B.J., Terry, and Tony were not the only folks I met at the gym; there was the guy who had a bad back so, he just showed up to stretch and get on the water massage table. There was the woman who just came to eat lunch with the folks who worked there, and there were lots of folks who came in, milled around for 15 minutes and then left. Everyone was showing up to the gym, had a different idea of what you were supposed to accomplish, and were willing to help anyone who wanted to come and get better. I enjoyed my time at the gym, and was given the time to explore, get comfortable, and accomplish some of my goals.
Over the years, I have been a member of different gyms, and even though the locations have changed, I have noticed there are the same type of people at every gym. If you have made a resolution to get in shape, or just be healthier, and join a gym, you are going to find folks who have made great strides in their health and fitness who are willing to help the new folks who look lost. There will be those who only do cardiovascular work, folks who only use the machines, and folks who like free weights. There will be folks who just come to wander around, and those who are there to be social, but they are all there. They show up because they are convinced that their way is the best, and at times, the only way. But in the end they are going to help people who agree with them and those who disagree with them in their effort to get better.
There is a great passage in Acts 15 where the church is dealing with the Gentile question. I don’t want to lean too hard on my gym illustration, but I would imagine that there were many different ideas in that gathering, of what it looked like to be a child of God. There were those who were born and raised in the Jewish faith, who thought the best way to get into shape was by using the free weights. The Jewish proselytes were probably big fans of the machines, while the Gentiles preferred doing cardio. Everyone in the room had their own ideas of what it looked like to get your spiritual life in shape. That’s what makes James’ statement so beautiful. James was not only the brother of Christ, but as a Jew from birth, he was steeped in the culture and belief system of the Jewish faith. It would have been easier, not to mention more comfortable, for James to say that someone must become a Jew and fulfill the Jewish law before they could come to Christ. Instead, he went against his culture and declared “It is my judgment, therefore, that we should not make it difficult for the Gentiles who are turning to God. Instead we should write to them, telling them to abstain from food polluted by idols, from sexual immorality, from the meat of strangled animals and from blood. For Moses has been preached in every city from the earliest times and is read in the synagogues on every Sabbath.” (Acts 15:19-21).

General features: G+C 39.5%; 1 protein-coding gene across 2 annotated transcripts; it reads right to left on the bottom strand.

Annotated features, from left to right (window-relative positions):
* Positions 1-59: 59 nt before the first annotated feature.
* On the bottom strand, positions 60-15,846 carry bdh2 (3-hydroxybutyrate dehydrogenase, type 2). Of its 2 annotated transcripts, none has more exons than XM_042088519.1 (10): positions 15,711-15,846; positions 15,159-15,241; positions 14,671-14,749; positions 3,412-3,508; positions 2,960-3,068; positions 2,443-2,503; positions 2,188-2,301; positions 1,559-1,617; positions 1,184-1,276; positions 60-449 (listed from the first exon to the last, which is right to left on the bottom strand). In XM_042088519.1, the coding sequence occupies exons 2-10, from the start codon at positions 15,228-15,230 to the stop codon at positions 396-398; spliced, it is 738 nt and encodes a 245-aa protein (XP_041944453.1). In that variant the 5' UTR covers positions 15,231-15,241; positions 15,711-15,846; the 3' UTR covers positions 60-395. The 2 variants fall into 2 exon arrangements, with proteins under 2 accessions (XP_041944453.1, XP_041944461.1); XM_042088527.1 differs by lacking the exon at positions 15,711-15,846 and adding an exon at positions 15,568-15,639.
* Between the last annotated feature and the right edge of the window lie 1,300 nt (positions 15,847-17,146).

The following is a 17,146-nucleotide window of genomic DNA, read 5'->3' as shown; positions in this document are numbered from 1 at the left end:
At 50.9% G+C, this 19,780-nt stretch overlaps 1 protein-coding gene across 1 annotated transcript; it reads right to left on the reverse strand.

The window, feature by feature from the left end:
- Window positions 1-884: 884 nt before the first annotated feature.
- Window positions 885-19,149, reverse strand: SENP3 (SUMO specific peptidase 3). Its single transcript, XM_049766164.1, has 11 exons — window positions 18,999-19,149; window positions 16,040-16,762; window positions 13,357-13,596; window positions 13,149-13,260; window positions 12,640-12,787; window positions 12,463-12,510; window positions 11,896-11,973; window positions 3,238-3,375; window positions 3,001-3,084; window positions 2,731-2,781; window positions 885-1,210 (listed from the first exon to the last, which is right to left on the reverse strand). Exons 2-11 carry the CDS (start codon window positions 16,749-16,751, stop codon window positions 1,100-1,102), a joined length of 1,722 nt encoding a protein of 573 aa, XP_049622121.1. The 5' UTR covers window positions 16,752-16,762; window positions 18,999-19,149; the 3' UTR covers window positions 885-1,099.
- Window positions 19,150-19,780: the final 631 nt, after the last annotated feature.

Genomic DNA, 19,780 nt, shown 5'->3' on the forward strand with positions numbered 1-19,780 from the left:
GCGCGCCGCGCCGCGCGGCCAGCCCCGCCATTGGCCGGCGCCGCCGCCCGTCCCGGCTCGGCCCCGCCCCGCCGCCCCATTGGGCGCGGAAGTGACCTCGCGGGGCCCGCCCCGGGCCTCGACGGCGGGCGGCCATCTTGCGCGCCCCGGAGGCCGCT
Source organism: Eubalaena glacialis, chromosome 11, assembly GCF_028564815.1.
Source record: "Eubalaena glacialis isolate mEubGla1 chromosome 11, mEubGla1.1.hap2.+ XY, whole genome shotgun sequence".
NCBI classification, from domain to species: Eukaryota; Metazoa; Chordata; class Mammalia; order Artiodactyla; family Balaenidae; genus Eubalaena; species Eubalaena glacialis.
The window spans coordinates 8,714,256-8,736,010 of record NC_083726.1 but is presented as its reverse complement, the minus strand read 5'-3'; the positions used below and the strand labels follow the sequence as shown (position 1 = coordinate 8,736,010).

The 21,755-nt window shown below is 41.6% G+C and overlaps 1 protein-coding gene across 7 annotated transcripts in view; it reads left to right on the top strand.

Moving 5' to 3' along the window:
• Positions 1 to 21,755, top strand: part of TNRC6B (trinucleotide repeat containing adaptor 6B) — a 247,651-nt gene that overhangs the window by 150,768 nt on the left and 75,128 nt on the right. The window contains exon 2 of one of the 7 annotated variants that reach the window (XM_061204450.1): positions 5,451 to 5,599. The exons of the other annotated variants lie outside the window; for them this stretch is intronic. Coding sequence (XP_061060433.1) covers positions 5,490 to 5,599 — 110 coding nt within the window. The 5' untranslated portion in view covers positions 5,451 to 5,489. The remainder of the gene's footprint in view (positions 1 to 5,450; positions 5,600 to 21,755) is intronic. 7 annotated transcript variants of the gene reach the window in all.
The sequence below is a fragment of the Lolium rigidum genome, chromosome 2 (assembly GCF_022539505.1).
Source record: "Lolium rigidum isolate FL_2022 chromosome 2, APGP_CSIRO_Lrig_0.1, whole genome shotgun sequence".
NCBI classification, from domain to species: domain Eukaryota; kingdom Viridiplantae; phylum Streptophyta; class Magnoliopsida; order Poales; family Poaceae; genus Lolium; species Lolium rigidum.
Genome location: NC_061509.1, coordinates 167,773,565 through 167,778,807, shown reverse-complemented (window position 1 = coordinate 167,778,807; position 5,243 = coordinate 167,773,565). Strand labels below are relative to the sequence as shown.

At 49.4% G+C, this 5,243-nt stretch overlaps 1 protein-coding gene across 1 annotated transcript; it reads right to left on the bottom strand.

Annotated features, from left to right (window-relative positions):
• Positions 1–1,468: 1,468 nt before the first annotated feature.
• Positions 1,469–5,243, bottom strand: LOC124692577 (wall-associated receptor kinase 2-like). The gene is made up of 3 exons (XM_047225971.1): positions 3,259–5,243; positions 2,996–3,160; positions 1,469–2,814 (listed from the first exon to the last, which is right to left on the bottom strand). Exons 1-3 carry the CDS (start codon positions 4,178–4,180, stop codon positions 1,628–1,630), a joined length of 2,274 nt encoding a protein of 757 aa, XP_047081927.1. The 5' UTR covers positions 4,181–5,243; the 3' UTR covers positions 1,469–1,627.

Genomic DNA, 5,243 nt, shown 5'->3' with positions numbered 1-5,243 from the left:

There will be times when people come to your fellowship, longing for the opportunity to find a community that will love and walk with them. I am sure that there are those who believe the best way to come into a relationship with Christ is through using the free weights of intense study. They love digging deep into the text and believe that anyone who comes to Christ must also dig deep into the scriptures. You also have those who like the machines, they love worship, and spending time together singing and praying. They feel closest to God when they are worshiping Him in times of quiet introspection and corporate celebrations. Finally, you will have those who are invested in the treadmills; they believe that if you are going to be a Child of God you must understand and accept forgiveness, grace, and the love of God. In their minds, the best way to live out a changed life is to show God’s love in acts of compassion and service.